the “empty” refers not merely to an “absence”, but also to a “presence” of “things” - machines and memories, creating a sense of space and atmosphere. “empty rooms” therefore becomes more an oxymoron and metaphor of rooms inhabited by machines and memories. consequently, “manchester's sound” evolves into a sign, signifying a personal context, state of mind and narrative

bio: Constantin Popp, born in Berlin 1980, studied electroacoustic composition at the Hochschule für Musik Franz Liszt in Weimar with Robin Minard. Additional supervisions in composition were received from David Berezan, Franz Martin Olbrisch and Thomas Heyn.

He collaborated, among others, with Andreas Bick, laborgras, Jan Wagner, Johannes Mayr, Robin Minard and Markus Wintersberger, doing works for dance, film, radio and stage. He received commissions from "pèlerinages Kunstfest Weimar", "Deutsches Nationaltheater Weimar", the "Deutscher Musikrat" and Swiss Radio DRS2. As a student he worked as a technical assistent at the Friedrich-Schiller-Universtity Jena, Hochschule für Musik Franz Liszt Weimar (HfM Weimar) and the ETH Zurich, as well as an teaching assistent in composition at the Studio for electroacoustic Music (SeaM) of the HfM Weimar since 2007 which has been changed into a lecture position in 2009.

In 2010 he received a DAAD bursary and the Victor Sayer Award to study electroacoustic composition at University of Manchester, UK.

Voices submerge , 3:35 by Michael Lau

‘Voices submerge’ is a miniature which about human voices and conversations. As we often treat our voice as a language tool rather than a musical instrument, this tool become my composing ‘tool‘ and ‘instrument‘. In this piece voices are longer for conversation, but some fragments, notes, rhythms, layers and textures.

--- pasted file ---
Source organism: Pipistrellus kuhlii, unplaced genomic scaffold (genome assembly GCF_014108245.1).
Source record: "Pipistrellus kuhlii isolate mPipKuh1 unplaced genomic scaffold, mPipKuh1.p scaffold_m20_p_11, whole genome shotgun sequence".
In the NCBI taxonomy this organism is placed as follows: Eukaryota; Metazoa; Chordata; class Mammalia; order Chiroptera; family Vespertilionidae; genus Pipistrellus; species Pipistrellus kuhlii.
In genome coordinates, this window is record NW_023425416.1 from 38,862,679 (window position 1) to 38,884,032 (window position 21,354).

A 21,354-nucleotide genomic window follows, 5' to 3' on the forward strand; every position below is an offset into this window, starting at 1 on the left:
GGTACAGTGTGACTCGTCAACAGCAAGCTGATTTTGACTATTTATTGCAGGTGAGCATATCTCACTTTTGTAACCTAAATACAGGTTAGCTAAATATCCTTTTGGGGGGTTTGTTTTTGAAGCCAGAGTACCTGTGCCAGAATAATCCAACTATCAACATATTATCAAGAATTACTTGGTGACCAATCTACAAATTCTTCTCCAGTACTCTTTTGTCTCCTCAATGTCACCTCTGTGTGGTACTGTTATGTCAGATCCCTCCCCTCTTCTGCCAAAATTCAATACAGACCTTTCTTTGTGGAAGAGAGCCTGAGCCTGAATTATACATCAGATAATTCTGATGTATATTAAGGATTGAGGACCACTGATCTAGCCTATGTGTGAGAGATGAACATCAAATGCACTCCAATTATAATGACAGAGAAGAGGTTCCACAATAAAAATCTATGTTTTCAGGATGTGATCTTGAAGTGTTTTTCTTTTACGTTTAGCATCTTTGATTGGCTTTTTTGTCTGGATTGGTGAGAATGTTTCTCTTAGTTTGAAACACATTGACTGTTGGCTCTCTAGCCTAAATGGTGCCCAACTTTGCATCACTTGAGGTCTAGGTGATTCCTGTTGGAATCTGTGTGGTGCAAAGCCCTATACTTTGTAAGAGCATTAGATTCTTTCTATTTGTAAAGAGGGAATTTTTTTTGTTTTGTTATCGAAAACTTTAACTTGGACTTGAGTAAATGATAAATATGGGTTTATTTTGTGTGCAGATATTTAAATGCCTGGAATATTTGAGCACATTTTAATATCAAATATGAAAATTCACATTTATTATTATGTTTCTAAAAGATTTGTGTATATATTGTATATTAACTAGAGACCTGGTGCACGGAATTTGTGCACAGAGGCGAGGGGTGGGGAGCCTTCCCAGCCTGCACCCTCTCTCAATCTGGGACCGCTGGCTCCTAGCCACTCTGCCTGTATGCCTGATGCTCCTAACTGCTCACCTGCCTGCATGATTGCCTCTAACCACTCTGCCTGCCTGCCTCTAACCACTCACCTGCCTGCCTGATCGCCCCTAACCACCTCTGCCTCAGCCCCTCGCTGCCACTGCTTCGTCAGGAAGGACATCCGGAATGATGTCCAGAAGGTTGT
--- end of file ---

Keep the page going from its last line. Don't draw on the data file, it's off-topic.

Bio: Born in Hong Kong, Michael is an instrumental and electroacoustic composer. Graduated from 2009 in Hong Kong Baptist University with music composition, Michael's interests include acousmatic music practice, fixed media and sound spatialisation.

He is currently a MusM student in electroacoustic composition at the NOVARS Research Centre, University of Manchester, supervised by David Berezan and Ricardo Climent.

Cyan (2011) For Stereo Tape, 7:38 by Rob Bentall

Cyan is focused on two main compositional techniques – use of gesture and use of organically-structured harmonic content. The primary source-sounds used were the Marimba, the Vibraphone and the Viola Da Gamba. Unlike Surge (2010), the Gamba was used in this piece entirely in a non-pitched manner; the noises generated from the instrument’s low pressure-threshold create vast, dense gestures which act as a point of departure for other chordal material. The piece is inspired by old friends and new memories. It was realized in the University of Sheffield’s Sound Studios during January-February 2011. The opening of this piece is an abstract but personal homage to John Young’s Inner (1995), a piece that has endlessly inspired me during my formative years as an acousmatic composer.

Bio: Rob Bentall (b. 1989) is an electroacoustic composer and sound artist currently living in Sheffield, UK. Originally from North London, he read for an undergraduate degree in Music at the University of Manchester, studying acousmatic composition with David Berezan and winning the Peter J. Leonard prize for composition. He is currently reading for an MMus at the University of Sheffield, studying with Adrian Moore, and generously supported by a Julian Payne Postgraduate Scholarship. His compositions have been performed in Manchester, Sheffield, London, Edinburgh and Huddersfield, and his primary research interests are acousmatic music, sound diffusion and the aesthetics of electroacoustic music. Recent performances include Ten Times Out of Nine at Resound Festival 2011, Cornwall and Grayscale Confessions at MANTIS Spring Festival 2011. Upcoming perfomances include Vanity Procedure (2010) at Sound, Sight Space and Play 2011, De Montfort University, Leicester and also at ICMC 2011, Huddersfield. He will begin studying for a PhD at NOVARS in September this year.